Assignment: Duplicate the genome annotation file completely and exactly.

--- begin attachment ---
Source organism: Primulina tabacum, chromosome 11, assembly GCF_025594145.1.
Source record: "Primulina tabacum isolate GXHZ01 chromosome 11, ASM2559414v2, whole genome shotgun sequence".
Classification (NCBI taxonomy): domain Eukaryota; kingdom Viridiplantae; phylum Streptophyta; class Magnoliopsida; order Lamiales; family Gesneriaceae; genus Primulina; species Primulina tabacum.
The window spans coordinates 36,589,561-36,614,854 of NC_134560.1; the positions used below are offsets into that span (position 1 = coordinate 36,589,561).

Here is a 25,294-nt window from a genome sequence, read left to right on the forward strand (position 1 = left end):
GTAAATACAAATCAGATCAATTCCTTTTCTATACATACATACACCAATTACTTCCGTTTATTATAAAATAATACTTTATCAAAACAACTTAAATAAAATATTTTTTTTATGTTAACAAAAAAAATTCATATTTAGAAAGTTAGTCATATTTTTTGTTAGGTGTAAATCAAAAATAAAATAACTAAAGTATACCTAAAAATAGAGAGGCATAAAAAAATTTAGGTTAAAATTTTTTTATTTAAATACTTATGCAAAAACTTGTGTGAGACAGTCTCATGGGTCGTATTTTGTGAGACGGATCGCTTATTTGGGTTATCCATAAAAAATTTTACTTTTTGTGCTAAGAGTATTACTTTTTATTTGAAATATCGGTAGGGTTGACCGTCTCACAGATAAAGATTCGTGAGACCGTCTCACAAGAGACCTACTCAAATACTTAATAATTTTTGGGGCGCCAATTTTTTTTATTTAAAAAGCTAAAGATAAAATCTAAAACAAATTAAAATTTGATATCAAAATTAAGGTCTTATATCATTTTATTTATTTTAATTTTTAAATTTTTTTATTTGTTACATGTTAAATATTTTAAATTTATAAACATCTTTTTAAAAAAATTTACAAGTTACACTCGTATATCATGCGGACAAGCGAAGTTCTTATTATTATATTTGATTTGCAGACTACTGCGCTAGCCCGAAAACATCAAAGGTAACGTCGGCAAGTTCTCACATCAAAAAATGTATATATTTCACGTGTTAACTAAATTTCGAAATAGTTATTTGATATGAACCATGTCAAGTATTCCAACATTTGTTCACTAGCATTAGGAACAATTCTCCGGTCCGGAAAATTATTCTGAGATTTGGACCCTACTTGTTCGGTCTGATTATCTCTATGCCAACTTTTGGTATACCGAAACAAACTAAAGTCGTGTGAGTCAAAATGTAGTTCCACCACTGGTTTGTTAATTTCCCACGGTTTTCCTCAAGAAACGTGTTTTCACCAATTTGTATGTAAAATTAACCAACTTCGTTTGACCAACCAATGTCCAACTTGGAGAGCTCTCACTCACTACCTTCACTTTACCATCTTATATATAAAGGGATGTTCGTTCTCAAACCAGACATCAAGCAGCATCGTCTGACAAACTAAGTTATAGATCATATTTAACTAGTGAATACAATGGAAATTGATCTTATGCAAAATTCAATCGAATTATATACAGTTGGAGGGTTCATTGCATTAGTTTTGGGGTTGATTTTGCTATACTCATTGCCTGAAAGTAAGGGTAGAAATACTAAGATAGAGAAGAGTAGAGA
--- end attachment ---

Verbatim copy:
Source organism: Primulina tabacum, chromosome 11, assembly GCF_025594145.1.
Source record: "Primulina tabacum isolate GXHZ01 chromosome 11, ASM2559414v2, whole genome shotgun sequence".
Classification (NCBI taxonomy): domain Eukaryota; kingdom Viridiplantae; phylum Streptophyta; class Magnoliopsida; order Lamiales; family Gesneriaceae; genus Primulina; species Primulina tabacum.
The window spans coordinates 36,589,561-36,614,854 of NC_134560.1; the positions used below are offsets into that span (position 1 = coordinate 36,589,561).

Here is a 25,294-nt window from a genome sequence, read left to right on the forward strand (position 1 = left end):
GTAAATACAAATCAGATCAATTCCTTTTCTATACATACATACACCAATTACTTCCGTTTATTATAAAATAATACTTTATCAAAACAACTTAAATAAAATATTTTTTTTATGTTAACAAAAAAAATTCATATTTAGAAAGTTAGTCATATTTTTTGTTAGGTGTAAATCAAAAATAAAATAACTAAAGTATACCTAAAAATAGAGAGGCATAAAAAAATTTAGGTTAAAATTTTTTTATTTAAATACTTATGCAAAAACTTGTGTGAGACAGTCTCATGGGTCGTATTTTGTGAGACGGATCGCTTATTTGGGTTATCCATAAAAAATTTTACTTTTTGTGCTAAGAGTATTACTTTTTATTTGAAATATCGGTAGGGTTGACCGTCTCACAGATAAAGATTCGTGAGACCGTCTCACAAGAGACCTACTCAAATACTTAATAATTTTTGGGGCGCCAATTTTTTTTATTTAAAAAGCTAAAGATAAAATCTAAAACAAATTAAAATTTGATATCAAAATTAAGGTCTTATATCATTTTATTTATTTTAATTTTTAAATTTTTTTATTTGTTACATGTTAAATATTTTAAATTTATAAACATCTTTTTAAAAAAATTTACAAGTTACACTCGTATATCATGCGGACAAGCGAAGTTCTTATTATTATATTTGATTTGCAGACTACTGCGCTAGCCCGAAAACATCAAAGGTAACGTCGGCAAGTTCTCACATCAAAAAATGTATATATTTCACGTGTTAACTAAATTTCGAAATAGTTATTTGATATGAACCATGTCAAGTATTCCAACATTTGTTCACTAGCATTAGGAACAATTCTCCGGTCCGGAAAATTATTCTGAGATTTGGACCCTACTTGTTCGGTCTGATTATCTCTATGCCAACTTTTGGTATACCGAAACAAACTAAAGTCGTGTGAGTCAAAATGTAGTTCCACCACTGGTTTGTTAATTTCCCACGGTTTTCCTCAAGAAACGTGTTTTCACCAATTTGTATGTAAAATTAACCAACTTCGTTTGACCAACCAATGTCCAACTTGGAGAGCTCTCACTCACTACCTTCACTTTACCATCTTATATATAAAGGGATGTTCGTTCTCAAACCAGACATCAAGCAGCATCGTCTGACAAACTAAGTTATAGATCATATTTAACTAGTGAATACAATGGAAATTGATCTTATGCAAAATTCAATCGAATTATATACAGTTGGAGGGTTCATTGCATTAGTTTTGGGGTTGATTTTGCTATACTCATTGCCTGAAAGTAAGGGTAGAAATACTAAGATAGAGAAGAGTAGAGA